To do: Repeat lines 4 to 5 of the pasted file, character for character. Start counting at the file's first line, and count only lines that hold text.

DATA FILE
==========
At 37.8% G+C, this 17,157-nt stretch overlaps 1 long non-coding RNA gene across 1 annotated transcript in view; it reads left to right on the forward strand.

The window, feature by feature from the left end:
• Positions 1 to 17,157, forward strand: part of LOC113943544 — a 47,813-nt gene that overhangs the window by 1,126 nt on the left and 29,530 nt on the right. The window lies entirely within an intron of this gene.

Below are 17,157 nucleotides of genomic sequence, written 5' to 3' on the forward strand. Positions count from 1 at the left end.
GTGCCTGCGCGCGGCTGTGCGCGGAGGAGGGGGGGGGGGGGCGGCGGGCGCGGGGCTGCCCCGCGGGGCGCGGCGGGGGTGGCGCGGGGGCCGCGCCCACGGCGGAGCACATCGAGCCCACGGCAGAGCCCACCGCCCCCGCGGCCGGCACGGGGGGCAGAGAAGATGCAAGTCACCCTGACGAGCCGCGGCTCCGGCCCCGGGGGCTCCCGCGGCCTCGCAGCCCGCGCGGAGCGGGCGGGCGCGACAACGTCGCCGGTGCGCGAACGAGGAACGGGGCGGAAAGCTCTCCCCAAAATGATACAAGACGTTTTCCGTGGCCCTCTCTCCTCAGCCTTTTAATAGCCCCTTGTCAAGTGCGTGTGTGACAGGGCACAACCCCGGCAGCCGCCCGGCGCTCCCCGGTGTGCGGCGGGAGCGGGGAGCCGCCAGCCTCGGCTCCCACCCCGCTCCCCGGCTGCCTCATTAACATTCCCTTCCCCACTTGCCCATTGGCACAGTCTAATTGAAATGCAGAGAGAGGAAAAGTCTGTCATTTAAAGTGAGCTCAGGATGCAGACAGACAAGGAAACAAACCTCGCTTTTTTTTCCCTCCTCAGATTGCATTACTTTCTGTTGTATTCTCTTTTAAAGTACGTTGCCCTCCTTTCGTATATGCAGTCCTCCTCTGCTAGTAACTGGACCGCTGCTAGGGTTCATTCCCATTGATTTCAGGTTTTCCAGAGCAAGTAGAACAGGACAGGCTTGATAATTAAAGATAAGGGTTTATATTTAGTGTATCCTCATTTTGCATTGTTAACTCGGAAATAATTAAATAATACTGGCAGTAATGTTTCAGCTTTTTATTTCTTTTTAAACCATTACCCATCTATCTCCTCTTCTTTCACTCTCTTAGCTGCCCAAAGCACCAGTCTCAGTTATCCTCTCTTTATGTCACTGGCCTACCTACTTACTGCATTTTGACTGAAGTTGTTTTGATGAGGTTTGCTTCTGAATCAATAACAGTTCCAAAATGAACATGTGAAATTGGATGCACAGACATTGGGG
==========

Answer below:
Below are 17,157 nucleotides of genomic sequence, written 5' to 3' on the forward strand. Positions count from 1 at the left end.
GTGCCTGCGCGCGGCTGTGCGCGGAGGAGGGGGGGGGGGGGCGGCGGGCGCGGGGCTGCCCCGCGGGGCGCGGCGGGGGTGGCGCGGGGGCCGCGCCCACGGCGGAGCACATCGAGCCCACGGCAGAGCCCACCGCCCCCGCGGCCGGCACGGGGGGCAGAGAAGATGCAAGTCACCCTGACGAGCCGCGGCTCCGGCCCCGGGGGCTCCCGCGGCCTCGCAGCCCGCGCGGAGCGGGCGGGCGCGACAACGTCGCCGGTGCGCGAACGAGGAACGGGGCGGAAAGCTCTCCCCAAAATGATACAAGACGTTTTCCGTGGCCCTCTCTCCTCAGCCTTTTAATAGCCCCTTGTCAAGTGCGTGTGTGACAGGGCACAACCCCGGCAGCCGCCCGGCGCTCCCCGGTGTGCGGCGGGAGCGGGGAGCCGCCAGCCTCGGCTCCCACCCCGCTCCCCGGCTGCCTCATTAACATTCCCTTCCCCACTTGCCCATTGGCACAGTCTAATTGAAATGCAGAGAGAGGAAAAGTCTGTCATTTAAAGTGAGCTCAGGATGCAGACAGACAAGGAAACAAACCTCGCTTTTTTTTCCCTCCTCAGATTGCATTACTTTCTGTTGTATTCTCTTTTAAAGTACGTTGCCCTCCTTTCGTATATGCAGTCCTCCTCTGCTAGTAACTGGACCGCTGCTAGGGTTCATTCCCATTGATTTCAGGTTTTCCAGAGCAAGTAGAACAGGACAGGCTTGATAATTAAAGATAAGGGTTTATATTTAGTGTATCCTCATTTTGCATTGTTAACTCGGAAATAATTAAATAATACTGGCAGTAATGTTTCAGCTTTTTATTTCTTTTTAAACCATTACCCATCTATCTCCTCTTCTTTCACTCTCTTAGCTGCCCAAAGCACCAGTCTCAGTTATCCTCTCTTTATGTCACTGGCCTACCTACTTACTGCATTTTGACTGAAGTTGTTTTGATGAGGTTTGCTTCTGAATCAATAACAGTTCCAAAATGAACATGTGAAATTGGATGCACAGACATTGGGG